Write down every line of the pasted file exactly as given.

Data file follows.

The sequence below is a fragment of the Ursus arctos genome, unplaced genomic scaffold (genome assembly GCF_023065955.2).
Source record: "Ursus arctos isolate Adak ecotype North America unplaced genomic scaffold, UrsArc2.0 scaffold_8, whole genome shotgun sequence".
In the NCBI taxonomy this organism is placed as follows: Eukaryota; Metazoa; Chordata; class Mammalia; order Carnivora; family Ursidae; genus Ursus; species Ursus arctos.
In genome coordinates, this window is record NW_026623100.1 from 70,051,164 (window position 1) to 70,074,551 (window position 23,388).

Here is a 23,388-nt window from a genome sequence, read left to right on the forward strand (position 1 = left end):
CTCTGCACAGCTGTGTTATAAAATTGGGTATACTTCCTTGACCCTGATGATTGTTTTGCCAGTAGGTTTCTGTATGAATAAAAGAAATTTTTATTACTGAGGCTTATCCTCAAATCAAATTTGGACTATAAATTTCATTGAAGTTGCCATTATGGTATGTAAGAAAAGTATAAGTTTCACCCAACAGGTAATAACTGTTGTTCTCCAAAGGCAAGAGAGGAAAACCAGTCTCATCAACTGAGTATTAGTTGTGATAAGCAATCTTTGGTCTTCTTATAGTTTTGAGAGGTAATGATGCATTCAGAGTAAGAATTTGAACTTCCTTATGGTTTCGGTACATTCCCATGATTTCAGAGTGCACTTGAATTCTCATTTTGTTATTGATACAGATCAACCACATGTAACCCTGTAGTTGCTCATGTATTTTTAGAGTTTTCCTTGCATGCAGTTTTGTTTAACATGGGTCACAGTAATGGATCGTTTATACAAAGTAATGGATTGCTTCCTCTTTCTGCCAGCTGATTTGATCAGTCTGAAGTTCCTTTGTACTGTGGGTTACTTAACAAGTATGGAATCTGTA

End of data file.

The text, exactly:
The sequence below is a fragment of the Ursus arctos genome, unplaced genomic scaffold (genome assembly GCF_023065955.2).
Source record: "Ursus arctos isolate Adak ecotype North America unplaced genomic scaffold, UrsArc2.0 scaffold_8, whole genome shotgun sequence".
In the NCBI taxonomy this organism is placed as follows: Eukaryota; Metazoa; Chordata; class Mammalia; order Carnivora; family Ursidae; genus Ursus; species Ursus arctos.
In genome coordinates, this window is record NW_026623100.1 from 70,051,164 (window position 1) to 70,074,551 (window position 23,388).

Here is a 23,388-nt window from a genome sequence, read left to right on the forward strand (position 1 = left end):
CTCTGCACAGCTGTGTTATAAAATTGGGTATACTTCCTTGACCCTGATGATTGTTTTGCCAGTAGGTTTCTGTATGAATAAAAGAAATTTTTATTACTGAGGCTTATCCTCAAATCAAATTTGGACTATAAATTTCATTGAAGTTGCCATTATGGTATGTAAGAAAAGTATAAGTTTCACCCAACAGGTAATAACTGTTGTTCTCCAAAGGCAAGAGAGGAAAACCAGTCTCATCAACTGAGTATTAGTTGTGATAAGCAATCTTTGGTCTTCTTATAGTTTTGAGAGGTAATGATGCATTCAGAGTAAGAATTTGAACTTCCTTATGGTTTCGGTACATTCCCATGATTTCAGAGTGCACTTGAATTCTCATTTTGTTATTGATACAGATCAACCACATGTAACCCTGTAGTTGCTCATGTATTTTTAGAGTTTTCCTTGCATGCAGTTTTGTTTAACATGGGTCACAGTAATGGATCGTTTATACAAAGTAATGGATTGCTTCCTCTTTCTGCCAGCTGATTTGATCAGTCTGAAGTTCCTTTGTACTGTGGGTTACTTAACAAGTATGGAATCTGTA